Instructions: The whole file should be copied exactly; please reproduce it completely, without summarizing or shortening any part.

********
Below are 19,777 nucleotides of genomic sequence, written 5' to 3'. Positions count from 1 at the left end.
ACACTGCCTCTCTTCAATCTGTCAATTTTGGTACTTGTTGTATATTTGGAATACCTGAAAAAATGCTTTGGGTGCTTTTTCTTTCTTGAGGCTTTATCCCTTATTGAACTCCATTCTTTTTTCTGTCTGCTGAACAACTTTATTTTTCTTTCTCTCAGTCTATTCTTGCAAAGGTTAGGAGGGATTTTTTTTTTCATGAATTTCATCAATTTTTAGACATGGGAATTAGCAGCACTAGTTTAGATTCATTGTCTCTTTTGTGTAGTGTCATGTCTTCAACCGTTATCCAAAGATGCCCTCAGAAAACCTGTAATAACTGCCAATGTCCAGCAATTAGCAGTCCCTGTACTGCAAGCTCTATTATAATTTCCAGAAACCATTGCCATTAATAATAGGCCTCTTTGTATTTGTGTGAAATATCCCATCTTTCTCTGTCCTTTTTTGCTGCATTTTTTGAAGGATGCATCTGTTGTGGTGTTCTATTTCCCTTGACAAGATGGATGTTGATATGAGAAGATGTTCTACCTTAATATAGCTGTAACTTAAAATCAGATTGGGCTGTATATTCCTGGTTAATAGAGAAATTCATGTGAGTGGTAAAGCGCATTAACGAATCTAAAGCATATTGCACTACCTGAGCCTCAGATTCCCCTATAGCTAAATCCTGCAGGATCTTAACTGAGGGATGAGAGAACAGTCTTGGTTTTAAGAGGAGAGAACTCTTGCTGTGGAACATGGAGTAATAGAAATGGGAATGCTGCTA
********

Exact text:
Below are 19,777 nucleotides of genomic sequence, written 5' to 3'. Positions count from 1 at the left end.
ACACTGCCTCTCTTCAATCTGTCAATTTTGGTACTTGTTGTATATTTGGAATACCTGAAAAAATGCTTTGGGTGCTTTTTCTTTCTTGAGGCTTTATCCCTTATTGAACTCCATTCTTTTTTCTGTCTGCTGAACAACTTTATTTTTCTTTCTCTCAGTCTATTCTTGCAAAGGTTAGGAGGGATTTTTTTTTTCATGAATTTCATCAATTTTTAGACATGGGAATTAGCAGCACTAGTTTAGATTCATTGTCTCTTTTGTGTAGTGTCATGTCTTCAACCGTTATCCAAAGATGCCCTCAGAAAACCTGTAATAACTGCCAATGTCCAGCAATTAGCAGTCCCTGTACTGCAAGCTCTATTATAATTTCCAGAAACCATTGCCATTAATAATAGGCCTCTTTGTATTTGTGTGAAATATCCCATCTTTCTCTGTCCTTTTTTGCTGCATTTTTTGAAGGATGCATCTGTTGTGGTGTTCTATTTCCCTTGACAAGATGGATGTTGATATGAGAAGATGTTCTACCTTAATATAGCTGTAACTTAAAATCAGATTGGGCTGTATATTCCTGGTTAATAGAGAAATTCATGTGAGTGGTAAAGCGCATTAACGAATCTAAAGCATATTGCACTACCTGAGCCTCAGATTCCCCTATAGCTAAATCCTGCAGGATCTTAACTGAGGGATGAGAGAACAGTCTTGGTTTTAAGAGGAGAGAACTCTTGCTGTGGAACATGGAGTAATAGAAATGGGAATGCTGCTA